You’ll also want to include some hiding spots in their tank. This can be anything from caves to driftwood. Rocks stacked on top of each other can work too.

Pumpkinseeds like to have a little bit of vegetation in their diet, so we recommend adding some plants to their tank. Hornwort, water wisteria, and Java fern are all great choices.

Finally, the substrate in their tank can be either sand or gravel.

Common Diseases

Pumpkinseeds are a hardy fish, but they can still succumb to disease if the water conditions in their tank are poor. The most common disease that these fish experience is ich.

Ich is a very common parasite that can become quite serious if it’s not dealt with. The most obvious sign of this disease is the series of white spots that will begin to cover the body of your fish.

There are plenty of other potential diseases that can affect this species as well, but they’re not as common.

Another thing to look out for is infection from cuts. The most common cause of this is keeping your Pumpkinseed in a tank with a rough substrate (or aggressive species that want to fight).

In general, the best way to prevent these fish from getting sick is to maintain the quality of the water in their tank. A tank with clean and stable water conditions always leads to healthier fish who are more resistant to disease.

Behavior & Temperament

Pumpkinseeds are one of the friendliest fish you’ll find. They’re outgoing, interactive, and love to play. Even when they’re not with others of their own kind, they’ll often approach humans and other animals in their environment to check them out.

Pumpkinseeds are also known to be very curious. They’ll often swim to the surface of the water to see what’s going on. This makes them one of the more entertaining fish to watch.

In terms of temperament, Pumpkinseeds are very peaceful. They’re not known to be aggressive and will often coexist with other fish without any problems.

Tank Mates

Pumpkinseeds are relatively peaceful and can get along with most community tank mates.

However, there are a few things to consider before adding them to your tank.

First, these fish are native to North America. As a result, they prefer cooler water temperatures than most tropical fish. You’ll need to provide a temperature-controlled aquarium if you want to keep them happy and healthy.

Secondly, Pumpkinseeds are known to be nippers. They’re not aggressive, but they might nibble on the fins of other fish.

To avoid any potential problems, it’s best to avoid pairing them with long-finned or slow-moving fish.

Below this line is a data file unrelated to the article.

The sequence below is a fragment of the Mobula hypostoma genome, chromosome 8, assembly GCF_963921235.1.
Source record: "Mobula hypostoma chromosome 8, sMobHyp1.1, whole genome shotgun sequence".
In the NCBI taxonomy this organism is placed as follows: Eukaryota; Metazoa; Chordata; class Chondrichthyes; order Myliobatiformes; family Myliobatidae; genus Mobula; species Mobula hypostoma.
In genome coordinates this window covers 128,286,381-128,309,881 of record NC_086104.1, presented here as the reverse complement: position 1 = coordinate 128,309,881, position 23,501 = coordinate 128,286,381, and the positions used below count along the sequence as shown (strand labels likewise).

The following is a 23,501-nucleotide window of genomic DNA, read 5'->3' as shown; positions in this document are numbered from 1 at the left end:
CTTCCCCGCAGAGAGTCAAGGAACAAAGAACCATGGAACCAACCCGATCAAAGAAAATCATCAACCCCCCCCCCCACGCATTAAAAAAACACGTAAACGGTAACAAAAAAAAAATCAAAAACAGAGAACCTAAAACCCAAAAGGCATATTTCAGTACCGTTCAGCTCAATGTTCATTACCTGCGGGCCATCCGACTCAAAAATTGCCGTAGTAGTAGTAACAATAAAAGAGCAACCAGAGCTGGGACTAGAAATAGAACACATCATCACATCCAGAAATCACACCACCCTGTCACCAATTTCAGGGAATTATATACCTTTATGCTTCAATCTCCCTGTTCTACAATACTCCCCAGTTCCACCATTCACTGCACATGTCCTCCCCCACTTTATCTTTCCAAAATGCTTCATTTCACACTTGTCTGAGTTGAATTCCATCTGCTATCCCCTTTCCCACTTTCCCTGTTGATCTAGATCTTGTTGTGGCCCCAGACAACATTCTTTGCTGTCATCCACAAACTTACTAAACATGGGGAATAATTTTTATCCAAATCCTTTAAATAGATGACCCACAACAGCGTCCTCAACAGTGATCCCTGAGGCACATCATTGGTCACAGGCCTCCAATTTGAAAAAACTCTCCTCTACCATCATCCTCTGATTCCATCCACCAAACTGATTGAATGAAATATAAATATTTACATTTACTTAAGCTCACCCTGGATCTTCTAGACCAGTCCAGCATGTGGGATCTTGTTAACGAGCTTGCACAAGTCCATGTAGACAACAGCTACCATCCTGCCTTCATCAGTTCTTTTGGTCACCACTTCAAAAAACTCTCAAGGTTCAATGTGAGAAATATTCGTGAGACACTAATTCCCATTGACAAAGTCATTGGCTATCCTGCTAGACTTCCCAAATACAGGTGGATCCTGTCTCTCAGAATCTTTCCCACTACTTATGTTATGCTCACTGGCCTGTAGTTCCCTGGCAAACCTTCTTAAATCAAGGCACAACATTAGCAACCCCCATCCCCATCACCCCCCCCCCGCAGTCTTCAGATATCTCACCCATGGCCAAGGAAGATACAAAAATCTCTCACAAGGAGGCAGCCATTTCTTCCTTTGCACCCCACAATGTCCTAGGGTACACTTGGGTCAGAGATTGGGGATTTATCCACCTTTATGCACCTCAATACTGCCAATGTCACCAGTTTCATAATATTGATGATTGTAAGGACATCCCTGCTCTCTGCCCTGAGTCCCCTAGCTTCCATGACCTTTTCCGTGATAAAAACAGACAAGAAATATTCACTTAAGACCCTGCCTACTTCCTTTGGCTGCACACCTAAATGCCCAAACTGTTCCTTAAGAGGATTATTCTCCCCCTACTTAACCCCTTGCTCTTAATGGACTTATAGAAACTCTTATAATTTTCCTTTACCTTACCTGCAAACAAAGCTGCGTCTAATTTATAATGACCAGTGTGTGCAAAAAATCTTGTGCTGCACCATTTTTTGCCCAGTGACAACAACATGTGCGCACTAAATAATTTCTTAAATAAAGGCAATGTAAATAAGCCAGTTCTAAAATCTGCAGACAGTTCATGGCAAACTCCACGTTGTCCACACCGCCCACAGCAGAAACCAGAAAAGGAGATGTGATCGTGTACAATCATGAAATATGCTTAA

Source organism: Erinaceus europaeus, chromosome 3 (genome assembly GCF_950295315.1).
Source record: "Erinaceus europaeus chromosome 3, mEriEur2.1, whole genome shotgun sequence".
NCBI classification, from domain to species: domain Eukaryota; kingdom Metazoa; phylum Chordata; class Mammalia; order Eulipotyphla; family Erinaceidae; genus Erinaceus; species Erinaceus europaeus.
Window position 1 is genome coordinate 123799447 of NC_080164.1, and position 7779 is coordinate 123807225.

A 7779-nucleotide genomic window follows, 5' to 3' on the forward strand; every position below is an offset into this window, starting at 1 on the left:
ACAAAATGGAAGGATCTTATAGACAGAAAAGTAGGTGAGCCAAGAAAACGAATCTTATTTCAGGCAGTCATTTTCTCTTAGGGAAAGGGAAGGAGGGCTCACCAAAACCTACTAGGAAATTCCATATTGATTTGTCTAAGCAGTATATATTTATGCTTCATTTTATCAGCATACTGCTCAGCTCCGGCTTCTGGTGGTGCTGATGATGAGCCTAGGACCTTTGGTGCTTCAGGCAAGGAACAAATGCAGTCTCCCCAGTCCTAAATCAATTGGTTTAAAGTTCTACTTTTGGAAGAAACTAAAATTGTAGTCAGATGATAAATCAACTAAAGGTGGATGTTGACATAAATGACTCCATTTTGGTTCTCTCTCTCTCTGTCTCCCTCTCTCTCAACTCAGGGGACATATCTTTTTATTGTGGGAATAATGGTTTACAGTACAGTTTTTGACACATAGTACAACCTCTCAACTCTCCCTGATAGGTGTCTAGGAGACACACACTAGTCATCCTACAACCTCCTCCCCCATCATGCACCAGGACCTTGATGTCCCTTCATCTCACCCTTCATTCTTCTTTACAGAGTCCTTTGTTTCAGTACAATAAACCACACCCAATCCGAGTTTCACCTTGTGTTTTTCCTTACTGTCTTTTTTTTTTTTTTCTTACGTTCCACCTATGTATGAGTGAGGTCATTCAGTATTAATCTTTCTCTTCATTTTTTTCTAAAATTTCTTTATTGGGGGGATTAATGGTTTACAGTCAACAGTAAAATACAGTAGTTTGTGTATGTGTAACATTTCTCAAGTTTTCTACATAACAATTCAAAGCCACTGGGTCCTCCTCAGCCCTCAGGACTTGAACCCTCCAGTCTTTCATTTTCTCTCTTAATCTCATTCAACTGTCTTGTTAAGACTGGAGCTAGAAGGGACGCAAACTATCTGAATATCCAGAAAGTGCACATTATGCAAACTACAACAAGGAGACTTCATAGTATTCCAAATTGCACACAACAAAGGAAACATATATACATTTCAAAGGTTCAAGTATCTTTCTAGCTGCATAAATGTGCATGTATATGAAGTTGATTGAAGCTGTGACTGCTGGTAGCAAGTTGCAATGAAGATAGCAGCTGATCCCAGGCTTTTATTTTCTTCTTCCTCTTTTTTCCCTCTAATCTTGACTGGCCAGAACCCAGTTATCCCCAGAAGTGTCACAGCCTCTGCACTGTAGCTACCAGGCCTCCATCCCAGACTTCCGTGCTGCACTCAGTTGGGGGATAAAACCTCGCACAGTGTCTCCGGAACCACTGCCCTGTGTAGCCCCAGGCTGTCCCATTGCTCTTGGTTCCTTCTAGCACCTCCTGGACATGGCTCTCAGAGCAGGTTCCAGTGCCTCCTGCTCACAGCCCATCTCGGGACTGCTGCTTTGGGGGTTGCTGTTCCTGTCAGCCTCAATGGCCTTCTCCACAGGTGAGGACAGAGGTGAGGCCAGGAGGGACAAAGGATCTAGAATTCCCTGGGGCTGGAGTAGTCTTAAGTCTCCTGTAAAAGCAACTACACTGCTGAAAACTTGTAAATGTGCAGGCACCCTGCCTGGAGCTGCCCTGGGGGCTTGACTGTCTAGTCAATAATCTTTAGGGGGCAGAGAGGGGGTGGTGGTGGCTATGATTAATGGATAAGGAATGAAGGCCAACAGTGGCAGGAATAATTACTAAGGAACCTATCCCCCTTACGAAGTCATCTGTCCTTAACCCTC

Some good Pumpkinseed tank mates include:

  • Tetras
  • Danios
  • Barbs
  • Rainbows
  • Gouramis
  • Corydoras Catfish


Pumpkinseeds are one of the easier fish to breed in captivity. They typically start spawning in the spring, but you can trigger it earlier with the right water conditions.

Pumpkinseeds prefer to lay their eggs in areas with lots of vegetation. So, you’ll need to add some plants to the breeding tank. You can use live or artificial plants. Just make sure that the plants are safe for the fry to hide in.

Pumpkinseeds are also known to eat their eggs. So, you’ll need to take steps to prevent that from happening. One way to do that is to add a layer of peat moss to the bottom of the tank. The moss will release tannins into the water, which will make the water more acidic. That will discourage the adults from eating the eggs.

Another way to protect the eggs is to use a mesh breeder box. This box will allow the eggs to fall through the holes, but it will prevent the adults from getting to them.

When everything is set up, you can add the adults to the tank. It’s best to start with two males for every female.

The males will start to establish territories and build nests. Once the females are ready to lay eggs, they will do so in the nests.

It usually takes about a week for the eggs to hatch. After they hatch, you can remove the adults from the tank. The fry will feed on microscopic creatures in the water. You can supplement their diet with baby brine shrimp or crushed-up flake food.

As they grow, you can gradually increase the size of the food that you’re giving them.


Pumpkinseeds are one of our all-time favorite freshwater fish. They’re beautiful, active, and relatively easy to care for.

We love their vibrant colors and their fun personalities. They’re great fish for beginners and experienced aquarists alike.

If you’re looking for a new fish to add to your tank, we highly recommend the pumpkinseed!